NASA produced a beautiful piece of animation in the 1970s to illustrate the paths of the Voyager spacecraft. Always referred to as "twins," the probes were launched in late 1977 and followed roughly the same trajectory, passing Jupiter in 1979 and then reaching Saturn in late 1980, at which point Voyager 1 headed out of the solar system, while Voyager 2 continued to Uranus, Neptune and beyond. The point in the animation where the two vehicles’ paths diverge always strikes me as sad; each heads out on its own into interstellar space. They were a pair of travelers, together for a time, and then separated "twins" moving alone into the void, transmitting signals back to Earth that get fainter as they move further from home. It will take 40,000 years for Voyager 1 to get close to another star. Should the machine be plucked out of the vastness of space, what would an alien intelligence make of this stray bit of information?
We are surrounded by similar strays -- an image here, a piece of text there -- floating, disconnected from their points of origin, more and more circulate in our increasingly crowded digital universe. Peering into the global campfire of the Internet, you can pick out random fragments from scattered locations and eras, all times in one time, isolate a stray piece -- a solitary flame -- and wonder at its meaning and purpose.
A bunch of numbers -- mostly ones -- on a computer printout, a lone six circled in black and then a series of other numbers circled in red with "Wow!" written to their left. Known as the "Wow! Signal," this printout comes from SETI (the Search for Extra-terrestrial Intelligence) and illustrates a strong narrowband radio signal, detected in 1977, which may have originated outside our solar system. It lasted for 72 seconds, but hasn't been detected since. An image of crumpled bits of paper found beneath the floorboards at Auschwitz, containing the names of people who lived and most likely died at the infamous concentration camp during World War II. This code simply states to whomever may find it that "we were here." Its image haunts the Internet and circulates with similar images, texts and codes. Ghosts of other times, other existences, and other ways of seeing that are somehow still able to deliver their intended messages long after those sending and those meant to receive them have departed.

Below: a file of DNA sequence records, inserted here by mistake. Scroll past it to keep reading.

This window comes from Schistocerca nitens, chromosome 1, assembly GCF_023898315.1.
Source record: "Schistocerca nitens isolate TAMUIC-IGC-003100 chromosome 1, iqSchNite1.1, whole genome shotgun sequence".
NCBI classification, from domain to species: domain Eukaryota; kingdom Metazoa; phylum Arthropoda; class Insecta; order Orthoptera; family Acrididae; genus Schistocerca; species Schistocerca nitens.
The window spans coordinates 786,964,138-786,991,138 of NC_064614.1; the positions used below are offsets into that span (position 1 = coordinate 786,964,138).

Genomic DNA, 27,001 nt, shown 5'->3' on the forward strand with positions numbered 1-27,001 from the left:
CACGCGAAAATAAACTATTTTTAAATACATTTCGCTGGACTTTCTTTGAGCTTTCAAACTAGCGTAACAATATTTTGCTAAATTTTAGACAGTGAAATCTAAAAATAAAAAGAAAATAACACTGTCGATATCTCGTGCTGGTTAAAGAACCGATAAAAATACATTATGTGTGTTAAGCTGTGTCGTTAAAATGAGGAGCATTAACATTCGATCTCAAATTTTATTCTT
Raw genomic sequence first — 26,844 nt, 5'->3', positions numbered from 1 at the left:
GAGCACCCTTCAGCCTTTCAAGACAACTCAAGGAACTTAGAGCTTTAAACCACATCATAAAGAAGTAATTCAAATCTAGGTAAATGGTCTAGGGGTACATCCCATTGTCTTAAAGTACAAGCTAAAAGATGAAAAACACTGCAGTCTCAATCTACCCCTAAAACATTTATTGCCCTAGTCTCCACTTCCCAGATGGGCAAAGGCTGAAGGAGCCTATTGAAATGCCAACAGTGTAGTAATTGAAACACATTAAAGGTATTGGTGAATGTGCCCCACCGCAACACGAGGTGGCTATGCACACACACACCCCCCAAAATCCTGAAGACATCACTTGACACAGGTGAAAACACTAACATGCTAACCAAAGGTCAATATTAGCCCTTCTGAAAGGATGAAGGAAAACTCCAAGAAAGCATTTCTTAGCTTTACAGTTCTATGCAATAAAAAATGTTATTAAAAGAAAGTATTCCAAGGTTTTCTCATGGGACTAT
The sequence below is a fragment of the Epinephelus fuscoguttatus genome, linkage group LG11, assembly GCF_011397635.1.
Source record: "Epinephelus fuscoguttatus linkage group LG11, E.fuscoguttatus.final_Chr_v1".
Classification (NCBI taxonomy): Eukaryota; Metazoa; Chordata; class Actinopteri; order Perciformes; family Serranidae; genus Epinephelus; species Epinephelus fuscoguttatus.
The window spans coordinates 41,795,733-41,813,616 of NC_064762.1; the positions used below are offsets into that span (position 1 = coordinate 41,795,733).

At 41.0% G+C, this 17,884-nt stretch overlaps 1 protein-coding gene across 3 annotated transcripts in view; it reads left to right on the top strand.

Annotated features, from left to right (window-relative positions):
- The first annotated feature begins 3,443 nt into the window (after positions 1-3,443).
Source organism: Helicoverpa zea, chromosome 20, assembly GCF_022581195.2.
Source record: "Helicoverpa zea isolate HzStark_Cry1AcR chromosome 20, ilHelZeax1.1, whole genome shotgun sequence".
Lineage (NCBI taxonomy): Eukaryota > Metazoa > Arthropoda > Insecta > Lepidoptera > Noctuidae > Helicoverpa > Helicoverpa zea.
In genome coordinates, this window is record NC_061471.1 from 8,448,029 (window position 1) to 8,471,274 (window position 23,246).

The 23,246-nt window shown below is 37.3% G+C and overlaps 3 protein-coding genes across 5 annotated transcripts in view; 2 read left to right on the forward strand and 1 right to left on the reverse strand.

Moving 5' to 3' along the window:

Can information be lonely? When it has been replaced, discarded and disconnected from its original function, communicating to no one, yet still present, still attempting to convey whatever it was designed to share, is it forlorn? Can anything be considered lonely in a world over-crowded with information? What if you decide to bring it back to life, revive a lost code and begin re-transmitting it to a new group of people?
The projects contained within this website capture a number of these rogue bits of information, collecting them into an un-ordered almost-poem about transmission -- or the desire to transmit. Behind each image is a ghost story willing itself to be told. An image of simple dots and dashes, a few black lines and circles, replays the last distress call in Morse code from the sinking Titanic. It comes back to life like a tape loop, as though this pattern has been repeating for over a century. Behind this code you can hear the high pitched sound of the insistent signal and imagine the two thousand people scrambling for life across the surface of the ship’s 52,000 ton hulk, which now lies rusting in the dark at the bottom of the ocean.
Each one of the fragments represents a lost whole waiting to be reborn, an urge to communicate, a desire to tell. Can an image insist? Perhaps it is their loneliness that, by inspiring empathy, motivates the search for the stories behind them. They drift in virtual space continuously repeating, waiting but not necessarily needing to be heard.